Bone Dry in Cape Town

Wars have been fought over it. People can’t live without it. And a growing global population is thirsty for more. So, what happens if a major city runs out of water?


Nearly 4 million people who live in Cape Town, South Africa, recently came close to finding out. Earlier this year, it looked like local authorities might have to ration water at gunpoint as the reservoirs that supply the city and its surrounding farmland started to run dry after three long years of drought. Cape Town isn’t the first big metropolis to face a water crisis in recent years. Sao Paulo, population 20 million, had a similar scare in 2015.

Two big takeaways:

This looks like it’s becoming a pattern. Sao Paulo and Cape Town both managed to avoid social unrest and potential human and economic disasters by creatively stretching existing water supplies. They were fortunate to have competent governments that could handle a crisis. The next big city to face a major water emergency — and there will be others, as booming urban populations meet an increase in severe weather due to climate change — may not be so lucky.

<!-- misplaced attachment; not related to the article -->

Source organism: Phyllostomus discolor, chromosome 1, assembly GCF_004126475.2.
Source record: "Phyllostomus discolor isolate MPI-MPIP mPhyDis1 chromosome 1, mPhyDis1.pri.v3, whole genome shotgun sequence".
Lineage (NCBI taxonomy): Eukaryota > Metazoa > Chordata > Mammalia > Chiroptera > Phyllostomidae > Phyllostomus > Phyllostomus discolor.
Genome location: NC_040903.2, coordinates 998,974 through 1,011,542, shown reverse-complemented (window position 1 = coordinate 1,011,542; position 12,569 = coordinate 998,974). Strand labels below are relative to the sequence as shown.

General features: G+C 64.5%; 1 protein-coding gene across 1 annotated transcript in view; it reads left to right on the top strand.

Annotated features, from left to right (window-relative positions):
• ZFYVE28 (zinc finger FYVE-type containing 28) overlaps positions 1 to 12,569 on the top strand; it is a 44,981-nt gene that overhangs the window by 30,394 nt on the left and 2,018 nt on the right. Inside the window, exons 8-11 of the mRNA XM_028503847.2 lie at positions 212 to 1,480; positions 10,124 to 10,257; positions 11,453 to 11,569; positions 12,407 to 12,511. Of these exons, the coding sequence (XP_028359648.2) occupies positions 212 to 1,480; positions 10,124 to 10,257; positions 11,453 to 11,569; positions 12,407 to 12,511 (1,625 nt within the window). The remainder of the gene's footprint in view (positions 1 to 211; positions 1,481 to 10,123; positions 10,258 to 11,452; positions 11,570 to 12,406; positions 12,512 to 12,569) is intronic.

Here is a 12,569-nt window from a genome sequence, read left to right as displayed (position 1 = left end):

Water troubles also point to a broader tradeoff facing developing economies: rapid urbanization can create new opportunities and rising prosperity for millions of people. But surging ranks of city-dwellers also stretch the political, economic, and natural resources needed to make that growth sustainable.


How will our cities and lives change in the future? What about a structure with a roller skating rink above a swimming pool, made out of transparent solar panels that power the entire park? This was the innovation invented by Eni's young researchers based on Luminescent Solar Concentrators, developed through Eni's research.

Watch the latest episode of Funny Applications, Eni's video series that imagines new uses for technology.

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Ian Bremmer's Quick Take:

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